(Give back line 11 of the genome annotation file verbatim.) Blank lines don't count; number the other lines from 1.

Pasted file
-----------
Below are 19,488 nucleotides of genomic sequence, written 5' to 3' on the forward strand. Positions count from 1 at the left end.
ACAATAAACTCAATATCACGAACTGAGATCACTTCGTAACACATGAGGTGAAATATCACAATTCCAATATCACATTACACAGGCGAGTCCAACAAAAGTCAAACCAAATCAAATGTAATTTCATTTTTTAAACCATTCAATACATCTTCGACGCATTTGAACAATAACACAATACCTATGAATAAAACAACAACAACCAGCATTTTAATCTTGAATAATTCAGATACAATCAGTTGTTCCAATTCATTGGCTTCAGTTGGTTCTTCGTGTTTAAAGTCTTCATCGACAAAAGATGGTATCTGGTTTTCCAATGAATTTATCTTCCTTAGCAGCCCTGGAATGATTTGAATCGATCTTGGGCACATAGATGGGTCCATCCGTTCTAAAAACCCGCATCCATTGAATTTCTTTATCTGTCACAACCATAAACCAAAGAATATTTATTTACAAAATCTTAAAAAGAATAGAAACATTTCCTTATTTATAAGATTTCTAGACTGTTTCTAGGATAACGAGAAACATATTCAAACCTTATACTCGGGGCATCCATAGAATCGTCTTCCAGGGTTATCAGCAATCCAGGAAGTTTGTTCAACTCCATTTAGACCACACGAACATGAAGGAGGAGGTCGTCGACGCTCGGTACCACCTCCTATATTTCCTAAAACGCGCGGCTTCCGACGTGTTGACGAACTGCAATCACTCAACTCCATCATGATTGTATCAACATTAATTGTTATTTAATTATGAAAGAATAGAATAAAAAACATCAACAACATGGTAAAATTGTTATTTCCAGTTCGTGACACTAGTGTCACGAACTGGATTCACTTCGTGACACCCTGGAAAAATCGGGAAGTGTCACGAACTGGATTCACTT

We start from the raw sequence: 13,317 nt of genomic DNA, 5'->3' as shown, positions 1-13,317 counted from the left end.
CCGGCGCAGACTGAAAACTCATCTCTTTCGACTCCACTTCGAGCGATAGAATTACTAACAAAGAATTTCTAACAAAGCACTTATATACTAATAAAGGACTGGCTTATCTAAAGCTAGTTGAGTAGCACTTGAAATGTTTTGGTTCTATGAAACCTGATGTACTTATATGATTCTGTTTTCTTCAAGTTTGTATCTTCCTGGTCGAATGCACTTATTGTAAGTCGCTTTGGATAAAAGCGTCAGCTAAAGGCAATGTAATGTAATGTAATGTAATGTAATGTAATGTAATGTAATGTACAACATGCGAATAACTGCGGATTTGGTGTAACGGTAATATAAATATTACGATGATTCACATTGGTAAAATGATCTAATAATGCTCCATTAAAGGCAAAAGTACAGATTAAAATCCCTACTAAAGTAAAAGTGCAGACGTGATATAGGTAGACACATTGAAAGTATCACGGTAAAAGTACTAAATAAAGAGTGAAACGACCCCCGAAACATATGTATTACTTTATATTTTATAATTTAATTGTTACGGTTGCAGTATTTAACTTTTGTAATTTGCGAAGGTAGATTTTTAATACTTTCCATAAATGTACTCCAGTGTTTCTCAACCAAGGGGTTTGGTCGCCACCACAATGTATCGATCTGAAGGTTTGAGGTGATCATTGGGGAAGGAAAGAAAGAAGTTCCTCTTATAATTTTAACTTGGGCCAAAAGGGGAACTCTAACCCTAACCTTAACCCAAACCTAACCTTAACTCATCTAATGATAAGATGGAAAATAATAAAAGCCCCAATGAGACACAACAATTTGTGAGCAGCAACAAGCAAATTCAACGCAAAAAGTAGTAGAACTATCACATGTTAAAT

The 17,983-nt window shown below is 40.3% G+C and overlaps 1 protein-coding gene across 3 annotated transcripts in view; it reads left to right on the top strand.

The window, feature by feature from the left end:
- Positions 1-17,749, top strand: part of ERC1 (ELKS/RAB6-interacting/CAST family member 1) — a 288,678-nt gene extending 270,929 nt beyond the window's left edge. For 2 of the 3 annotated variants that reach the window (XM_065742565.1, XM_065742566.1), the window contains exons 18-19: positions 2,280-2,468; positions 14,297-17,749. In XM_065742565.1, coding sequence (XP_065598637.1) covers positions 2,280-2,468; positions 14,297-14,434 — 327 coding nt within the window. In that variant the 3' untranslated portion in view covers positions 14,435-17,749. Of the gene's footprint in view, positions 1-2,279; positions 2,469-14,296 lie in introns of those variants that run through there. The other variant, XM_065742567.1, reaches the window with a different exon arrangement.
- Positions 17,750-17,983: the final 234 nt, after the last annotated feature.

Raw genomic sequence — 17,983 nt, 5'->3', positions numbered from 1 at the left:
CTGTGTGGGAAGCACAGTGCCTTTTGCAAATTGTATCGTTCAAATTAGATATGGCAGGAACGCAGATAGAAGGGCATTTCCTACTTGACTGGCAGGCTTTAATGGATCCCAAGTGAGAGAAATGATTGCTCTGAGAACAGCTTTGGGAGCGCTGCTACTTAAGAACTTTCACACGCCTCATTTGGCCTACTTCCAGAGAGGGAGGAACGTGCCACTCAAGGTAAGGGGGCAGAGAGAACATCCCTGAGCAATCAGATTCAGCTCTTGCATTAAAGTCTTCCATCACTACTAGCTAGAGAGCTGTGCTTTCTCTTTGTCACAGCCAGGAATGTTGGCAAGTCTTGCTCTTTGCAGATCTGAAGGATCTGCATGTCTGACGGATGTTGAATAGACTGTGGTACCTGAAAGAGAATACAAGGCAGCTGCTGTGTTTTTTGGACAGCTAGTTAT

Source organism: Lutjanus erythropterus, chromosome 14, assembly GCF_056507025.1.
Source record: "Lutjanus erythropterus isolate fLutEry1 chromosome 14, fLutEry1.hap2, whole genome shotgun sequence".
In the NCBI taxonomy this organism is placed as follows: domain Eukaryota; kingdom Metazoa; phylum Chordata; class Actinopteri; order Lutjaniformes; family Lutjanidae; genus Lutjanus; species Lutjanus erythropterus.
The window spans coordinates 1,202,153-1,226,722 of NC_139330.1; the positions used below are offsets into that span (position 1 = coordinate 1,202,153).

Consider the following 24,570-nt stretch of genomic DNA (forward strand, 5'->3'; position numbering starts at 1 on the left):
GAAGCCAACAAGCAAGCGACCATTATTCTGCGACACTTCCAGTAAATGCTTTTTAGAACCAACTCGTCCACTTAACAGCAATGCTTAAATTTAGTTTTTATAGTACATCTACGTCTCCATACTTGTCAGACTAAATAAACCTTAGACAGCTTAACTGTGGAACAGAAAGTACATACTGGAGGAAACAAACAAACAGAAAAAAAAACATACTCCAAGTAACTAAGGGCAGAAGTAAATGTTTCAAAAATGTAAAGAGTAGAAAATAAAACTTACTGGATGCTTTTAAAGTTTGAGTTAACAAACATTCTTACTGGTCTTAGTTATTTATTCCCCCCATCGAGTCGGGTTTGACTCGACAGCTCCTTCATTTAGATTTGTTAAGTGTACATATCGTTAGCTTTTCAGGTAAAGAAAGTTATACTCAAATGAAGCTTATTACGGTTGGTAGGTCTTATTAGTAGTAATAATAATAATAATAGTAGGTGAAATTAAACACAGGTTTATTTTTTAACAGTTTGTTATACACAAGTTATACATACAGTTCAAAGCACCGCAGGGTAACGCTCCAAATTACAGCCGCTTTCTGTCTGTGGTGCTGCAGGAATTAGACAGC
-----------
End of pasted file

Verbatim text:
Source organism: Lutjanus erythropterus, chromosome 14, assembly GCF_056507025.1.